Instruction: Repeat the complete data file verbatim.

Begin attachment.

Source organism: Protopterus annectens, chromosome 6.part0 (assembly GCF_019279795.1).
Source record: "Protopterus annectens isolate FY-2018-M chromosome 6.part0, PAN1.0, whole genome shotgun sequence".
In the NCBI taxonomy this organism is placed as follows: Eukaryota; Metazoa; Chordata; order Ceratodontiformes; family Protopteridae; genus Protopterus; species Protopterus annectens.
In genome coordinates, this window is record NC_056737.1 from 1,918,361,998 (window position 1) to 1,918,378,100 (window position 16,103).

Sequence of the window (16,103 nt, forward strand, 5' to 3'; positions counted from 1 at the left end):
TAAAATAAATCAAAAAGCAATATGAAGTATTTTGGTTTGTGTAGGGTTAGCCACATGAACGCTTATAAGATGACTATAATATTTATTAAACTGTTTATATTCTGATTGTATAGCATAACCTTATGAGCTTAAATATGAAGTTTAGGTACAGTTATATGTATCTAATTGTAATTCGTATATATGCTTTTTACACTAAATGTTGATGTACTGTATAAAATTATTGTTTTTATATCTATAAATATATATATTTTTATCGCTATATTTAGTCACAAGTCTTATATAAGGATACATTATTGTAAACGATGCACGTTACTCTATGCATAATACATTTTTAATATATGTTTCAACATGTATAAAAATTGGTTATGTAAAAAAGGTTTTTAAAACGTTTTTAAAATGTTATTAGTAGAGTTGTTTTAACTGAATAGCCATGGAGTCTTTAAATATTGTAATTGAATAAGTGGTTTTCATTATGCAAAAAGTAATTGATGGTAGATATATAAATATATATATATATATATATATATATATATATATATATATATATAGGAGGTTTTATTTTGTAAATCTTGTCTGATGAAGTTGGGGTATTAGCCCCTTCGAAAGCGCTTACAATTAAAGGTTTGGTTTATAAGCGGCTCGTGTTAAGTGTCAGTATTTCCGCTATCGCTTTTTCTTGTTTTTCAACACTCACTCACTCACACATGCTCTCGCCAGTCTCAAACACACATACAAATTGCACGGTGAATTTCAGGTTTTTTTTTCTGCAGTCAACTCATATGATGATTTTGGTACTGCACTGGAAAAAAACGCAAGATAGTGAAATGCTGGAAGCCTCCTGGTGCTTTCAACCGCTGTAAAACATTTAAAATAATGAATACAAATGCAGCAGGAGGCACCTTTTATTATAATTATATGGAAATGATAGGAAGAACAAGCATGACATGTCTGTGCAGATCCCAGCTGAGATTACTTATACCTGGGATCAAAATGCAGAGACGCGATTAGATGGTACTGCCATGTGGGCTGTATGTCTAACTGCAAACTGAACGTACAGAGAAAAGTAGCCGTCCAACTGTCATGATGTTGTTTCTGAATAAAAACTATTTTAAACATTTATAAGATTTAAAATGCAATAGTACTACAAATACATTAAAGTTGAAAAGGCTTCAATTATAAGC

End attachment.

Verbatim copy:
Source organism: Protopterus annectens, chromosome 6.part0 (assembly GCF_019279795.1).
Source record: "Protopterus annectens isolate FY-2018-M chromosome 6.part0, PAN1.0, whole genome shotgun sequence".
In the NCBI taxonomy this organism is placed as follows: Eukaryota; Metazoa; Chordata; order Ceratodontiformes; family Protopteridae; genus Protopterus; species Protopterus annectens.
In genome coordinates, this window is record NC_056737.1 from 1,918,361,998 (window position 1) to 1,918,378,100 (window position 16,103).

Sequence of the window (16,103 nt, forward strand, 5' to 3'; positions counted from 1 at the left end):
TAAAATAAATCAAAAAGCAATATGAAGTATTTTGGTTTGTGTAGGGTTAGCCACATGAACGCTTATAAGATGACTATAATATTTATTAAACTGTTTATATTCTGATTGTATAGCATAACCTTATGAGCTTAAATATGAAGTTTAGGTACAGTTATATGTATCTAATTGTAATTCGTATATATGCTTTTTACACTAAATGTTGATGTACTGTATAAAATTATTGTTTTTATATCTATAAATATATATATTTTTATCGCTATATTTAGTCACAAGTCTTATATAAGGATACATTATTGTAAACGATGCACGTTACTCTATGCATAATACATTTTTAATATATGTTTCAACATGTATAAAAATTGGTTATGTAAAAAAGGTTTTTAAAACGTTTTTAAAATGTTATTAGTAGAGTTGTTTTAACTGAATAGCCATGGAGTCTTTAAATATTGTAATTGAATAAGTGGTTTTCATTATGCAAAAAGTAATTGATGGTAGATATATAAATATATATATATATATATATATATATATATATATATATATATATAGGAGGTTTTATTTTGTAAATCTTGTCTGATGAAGTTGGGGTATTAGCCCCTTCGAAAGCGCTTACAATTAAAGGTTTGGTTTATAAGCGGCTCGTGTTAAGTGTCAGTATTTCCGCTATCGCTTTTTCTTGTTTTTCAACACTCACTCACTCACACATGCTCTCGCCAGTCTCAAACACACATACAAATTGCACGGTGAATTTCAGGTTTTTTTTTCTGCAGTCAACTCATATGATGATTTTGGTACTGCACTGGAAAAAAACGCAAGATAGTGAAATGCTGGAAGCCTCCTGGTGCTTTCAACCGCTGTAAAACATTTAAAATAATGAATACAAATGCAGCAGGAGGCACCTTTTATTATAATTATATGGAAATGATAGGAAGAACAAGCATGACATGTCTGTGCAGATCCCAGCTGAGATTACTTATACCTGGGATCAAAATGCAGAGACGCGATTAGATGGTACTGCCATGTGGGCTGTATGTCTAACTGCAAACTGAACGTACAGAGAAAAGTAGCCGTCCAACTGTCATGATGTTGTTTCTGAATAAAAACTATTTTAAACATTTATAAGATTTAAAATGCAATAGTACTACAAATACATTAAAGTTGAAAAGGCTTCAATTATAAGC